Winter is Coming: Staying Healthy
By Jasen Chau, PharmD, AAHIVP, APh, Assistant Professor
This winter, people could contract “flurona,” a disorder known as COVID and the flu at the same time. This is just an additional reason for getting both the influenza and COVID vaccines. There are currently booster vaccinations for the coronavirus Omicron variant available. It is advised that individuals 65 and older have the adjuvant or the higher dose of the flu vaccine, rather than the normal dose. According to a study published in The New England Journal of Medicine, elderly people have a six-fold increased risk of having a heart attack within seven days of getting the flu. This increase in symptom severity, with the potential for a greater requirement for ventilation, may result in death. It’s essential to differentiate between the flu and COVID symptoms and their characteristics. For accurate diagnosis and to begin treatment as soon as practical:
- COVID Symptom: fever or chills (> 100°F), sore throat and cough, shortness of breath, fatigue, muscle aches, headache, loss of taste or smell, runny or stuffy nose, nausea or vomiting, diarrhea
- Flu Symptoms: fever and chills, muscle aches, sore throat, and cough, runny or stuffy nose, headache, fatigue, feeling bad “hit by a truck”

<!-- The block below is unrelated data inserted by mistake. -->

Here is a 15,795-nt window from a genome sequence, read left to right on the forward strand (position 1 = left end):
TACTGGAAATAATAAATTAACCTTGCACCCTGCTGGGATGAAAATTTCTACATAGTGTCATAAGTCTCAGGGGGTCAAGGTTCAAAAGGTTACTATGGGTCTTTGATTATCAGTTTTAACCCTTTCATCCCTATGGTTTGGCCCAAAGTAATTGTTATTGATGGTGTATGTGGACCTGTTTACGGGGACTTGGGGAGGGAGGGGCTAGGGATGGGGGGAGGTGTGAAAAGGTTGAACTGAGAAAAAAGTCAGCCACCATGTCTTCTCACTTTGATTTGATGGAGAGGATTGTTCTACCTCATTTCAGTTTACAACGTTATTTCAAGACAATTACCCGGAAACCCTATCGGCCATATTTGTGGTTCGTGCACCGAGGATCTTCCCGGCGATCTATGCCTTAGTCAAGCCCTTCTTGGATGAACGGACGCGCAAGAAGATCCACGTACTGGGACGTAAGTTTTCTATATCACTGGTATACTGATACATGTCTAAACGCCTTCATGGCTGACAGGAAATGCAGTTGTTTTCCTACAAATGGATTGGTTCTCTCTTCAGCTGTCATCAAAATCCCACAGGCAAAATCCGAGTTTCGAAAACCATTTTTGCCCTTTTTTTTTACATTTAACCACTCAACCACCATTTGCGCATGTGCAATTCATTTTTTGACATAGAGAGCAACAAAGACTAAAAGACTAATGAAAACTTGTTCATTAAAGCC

The United States is experiencing a post-Thanksgiving spike in incidence and hospitalizations following a fall-season COVID-19 lag. It’s crucial for people to take preventative action, which includes testing whenever they experience COVID-19 symptoms or an exposure, as well as before social gatherings with individuals at high risk of developing a serious illness, such as those over 65, those with underlying medical conditions, or those who are immunocompromised. If accessible, a thermometer and pulse oximeter are usually useful for accurate diagnosis, as well. People who have already been exposed to COVID may contract it again. People are susceptible to re-infection or rebound, but with milder symptoms, especially if they have received vaccinations. Long COVID is a serious problem that persists for months after an initial infection and can be quite debilitating. Long COVID is defined by the World Health Organization as having fatigue, shortness of breath, and brain fog for at least two months without any other known reasons. People with at least six COVID symptoms were more likely to experience prolonged COVID, which could have an impact on daily activities and mental health. Washing hands often, using protective masks, and taking antivirals like Paxlovid can reduce the chance of death and help keep individuals out of the hospital. Acetaminophen, cough drops, throat lozenges, and Tamiflu are medications that are also available. Everyone should stay healthy by getting plenty of sun, involving physical activities such as walking or jogging, getting more than six hours of sleep each night, and drinking plenty of water. Soups can help with hydration, relieve congestion, and aid in the excretion of mucus. Avoiding smoking and heavy alcohol consumption, with proper diet may also help.